Biz and Theresa lay out some serious facts. Kids are loud. Plus, Biz makes lemonade out of concentrate, Theresa checks in after a hard week, and Lisa Roth, the creative mind behind the Rockabye Baby Music series, joins us to talk about making music parents can stand. Show notes
Subscribe to the Podcast
Our shows are completely free. Click below to subscribe in iTunes or your favorite feed reader.
Tony Millionaire is the creator of the comic strip Maakies, which runs in alternative newspapers around the country. The strip has also birthed two television adaptations: a series of shorts that ran on Saturday Night Live in the 1990s, and now a new longer-form series which premiers later this year on Cartoon Network [adult swim]. The strips are known for their combination of distinctive and often complex line art and typically profane humor. The newest collection of Maakies strips is "The Maakies with the Wrinkled Knees."
Joel Hodgson, Frank Conniff and J. Elvis Weinstein are 3/5ths of Cinematic Titanic. The series of DVDs and digital downloads combines old, terrible films with comic commentary. If the description sounds familiar, you might be thinking of the long-running cult comedy classic Mystery Science Theater 3000, of which Hodgson was the original host. We talk with Joel, Frank and J. Elvis about their careers in comedy, why they got the band back together, and more. We even delve into their relationship with Rifftrax, a similar outfit run by some other MST3K expats.
Jad Abumrad and Robert Krulwich are the host/producer and co-host (respectively) of the brilliant public radio program RadioLab. The show is a long-form investigation of life's Big Ideas, through the lens of science. It has won plaudits not only for its insightful and utterly comprehensible explanations of scientific principles, but also for its emotionally engaging narratives and bold production style. This American Life producer Ira Glass has said that when he heard RadioLab, he know immediately that "there's a new sheriff in town."
Colin Hay is a Los Angeles-based, Scotland-born Australia-bred singer-songwriter. In the 1980s, he was the frontman of the band Men at Work, and headlined festivals before hundreds of thousands of fans. Today, he performs at Los Angeles nightclubs like Largo, and is known for tightly-crafted songs and hilarious stage banter as much as for his former band. This second career has led to numerous Hay songs being placed in film and television, including one on the soundtrack to the film "Garden State." He's also brought an autobiographical stage show to the Edinborough Fringe Festival. His new album is called "Are You Lookin' At Me?"
Ken Freedman and Andy Breckman are the hosts of Seven Second Delay on WFMU, the legendary freeform radio station in Jersey City, New Jersey. For the past fifteen years, they've picked a "radio stunt" each week, then tried to execute it in just one hour of live airtime. They've chain-translated a Village Voice S&M personal add through 15 languages, then back into English, written the ultimate New York Times "Metropolitan Diary" column entry, then gotten it published, and failed more times than they can count.
When they're not on-air, Freedman serves as the station's manager. Breckman is a noted comedy writer, having written for David Letterman and Saturday Night Live (he penned the classic "White Like Me" sketch), and he is creator and showrunner of USA network's Monk.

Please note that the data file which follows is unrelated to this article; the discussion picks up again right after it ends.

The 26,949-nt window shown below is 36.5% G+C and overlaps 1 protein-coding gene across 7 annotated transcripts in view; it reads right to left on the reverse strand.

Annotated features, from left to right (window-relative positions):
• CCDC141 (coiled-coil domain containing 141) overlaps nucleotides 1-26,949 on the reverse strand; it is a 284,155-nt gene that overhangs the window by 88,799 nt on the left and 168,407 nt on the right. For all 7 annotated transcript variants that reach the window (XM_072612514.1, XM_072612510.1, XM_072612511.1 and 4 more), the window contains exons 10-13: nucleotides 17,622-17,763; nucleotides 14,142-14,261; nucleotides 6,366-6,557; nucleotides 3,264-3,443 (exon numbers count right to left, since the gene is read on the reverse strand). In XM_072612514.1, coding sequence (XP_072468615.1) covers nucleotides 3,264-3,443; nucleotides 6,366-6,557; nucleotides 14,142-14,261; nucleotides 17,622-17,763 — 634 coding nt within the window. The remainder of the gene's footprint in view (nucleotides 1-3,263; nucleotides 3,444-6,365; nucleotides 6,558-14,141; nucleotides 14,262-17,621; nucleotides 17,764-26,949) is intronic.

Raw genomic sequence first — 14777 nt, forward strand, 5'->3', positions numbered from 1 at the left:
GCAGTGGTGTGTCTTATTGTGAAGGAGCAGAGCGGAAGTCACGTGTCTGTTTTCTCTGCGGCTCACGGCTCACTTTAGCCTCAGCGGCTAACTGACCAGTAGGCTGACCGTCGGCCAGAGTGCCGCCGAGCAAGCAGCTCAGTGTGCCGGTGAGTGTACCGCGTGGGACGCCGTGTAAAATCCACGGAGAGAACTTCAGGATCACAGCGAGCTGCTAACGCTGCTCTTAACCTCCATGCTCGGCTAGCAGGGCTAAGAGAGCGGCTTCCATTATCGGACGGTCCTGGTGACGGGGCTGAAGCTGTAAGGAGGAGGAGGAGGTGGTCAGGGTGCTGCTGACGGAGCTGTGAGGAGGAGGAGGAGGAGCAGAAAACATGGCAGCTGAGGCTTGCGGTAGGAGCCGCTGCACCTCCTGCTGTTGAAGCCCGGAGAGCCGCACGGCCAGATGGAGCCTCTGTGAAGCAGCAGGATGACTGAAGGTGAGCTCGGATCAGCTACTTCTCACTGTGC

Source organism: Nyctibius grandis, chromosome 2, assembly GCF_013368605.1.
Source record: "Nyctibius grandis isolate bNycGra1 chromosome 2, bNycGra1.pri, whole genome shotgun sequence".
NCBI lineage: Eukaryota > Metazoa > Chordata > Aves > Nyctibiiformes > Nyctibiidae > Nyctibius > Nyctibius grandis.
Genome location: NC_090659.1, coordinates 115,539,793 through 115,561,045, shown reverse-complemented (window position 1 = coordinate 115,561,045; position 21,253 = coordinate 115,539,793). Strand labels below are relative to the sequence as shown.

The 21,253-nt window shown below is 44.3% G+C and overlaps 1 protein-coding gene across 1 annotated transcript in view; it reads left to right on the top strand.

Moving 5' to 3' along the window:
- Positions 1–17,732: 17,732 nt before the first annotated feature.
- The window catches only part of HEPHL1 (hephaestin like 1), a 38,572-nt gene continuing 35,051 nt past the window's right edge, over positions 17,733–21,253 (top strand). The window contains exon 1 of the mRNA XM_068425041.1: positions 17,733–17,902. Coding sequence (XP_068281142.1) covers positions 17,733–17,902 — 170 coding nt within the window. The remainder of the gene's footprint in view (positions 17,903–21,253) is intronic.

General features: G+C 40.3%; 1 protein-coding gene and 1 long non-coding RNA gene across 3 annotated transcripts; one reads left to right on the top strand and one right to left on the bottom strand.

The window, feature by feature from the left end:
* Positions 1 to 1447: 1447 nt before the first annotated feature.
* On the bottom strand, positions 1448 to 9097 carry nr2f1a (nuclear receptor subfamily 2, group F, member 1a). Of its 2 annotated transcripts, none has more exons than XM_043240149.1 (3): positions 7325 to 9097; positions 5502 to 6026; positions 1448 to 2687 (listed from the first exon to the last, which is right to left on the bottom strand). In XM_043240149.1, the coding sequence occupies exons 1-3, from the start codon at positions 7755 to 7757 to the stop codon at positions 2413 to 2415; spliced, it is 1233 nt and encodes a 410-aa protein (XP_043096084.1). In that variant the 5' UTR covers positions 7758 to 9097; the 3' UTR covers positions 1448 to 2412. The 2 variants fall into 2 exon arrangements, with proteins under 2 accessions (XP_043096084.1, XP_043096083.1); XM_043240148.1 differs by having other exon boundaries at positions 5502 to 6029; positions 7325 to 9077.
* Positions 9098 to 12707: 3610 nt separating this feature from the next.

The fourth in our series of podcasts from our January live show at SF Sketchfest.
Zach Rogue is the front man of the Bay Area indie rock band Rogue Wave. He performed three songs for our audience, including one unreleased gem and one that came complete with a hilarious story about John McEnroe. The full performance is podcast, you can also download each song individually as a high quality MP3. (Note that the recording has some blips, due to hardware problems on the recording end).
We continue our journey into The Sound of Young America's vast audio archive with this program from The Sound of Young America Clasics.
On this week’s show, Matt Besser of the Upright Citizen’s Brigade stops by to talk about the troupe’s new series on Bravo, Rodney Rothman discusses his new memoir, “Early Bird,” and we feature music from some New Orleans legends.
Matt Besser is a founding member of the Upright Citizen’s Brigade comedy group. He was part of the cast of the group’s Comedy Central show, which ran from 1998 to 2001. He also created Stung, an MTV hidden camera show, and starred in Crossballs, another Comedy Central series. He has appeared in films such as Junebug, and performs several times a week at the UCB Theatre in Los Angeles.
Rodney Rothman was a writer for the Late Show with David Letterman and Undeclared. At the age of 28, he retired to a Florida senior’s community. His memoir, “Early Bird,” chronicles his time as a retired man. He is an executive producer on the upcoming film Forgetting Sarah Marshall.
Please share your thoughts on the show in the comments section!
The third in our series of podcasts from our January live show at SF Sketchfest.
Danny Hoch is a multiple Obie award-winning playwright and actor, and the founder of the Hip-Hop Theater Festival. His newest show, "Takin Over," is currently in its premiere run at Berkeley Rep in Berkeley, California. The show examines the gentrification of Williamsburg, Brooklyn, using character monologues from a variety of community members. It is way, way better than that lame description makes it sound. Hoch talked about being a native New Yorker, how he feels when he's looking at the organic produce in Whole Foods, and how all the women he meets in New York seem to have come to the city from somewhere else to "find themselves."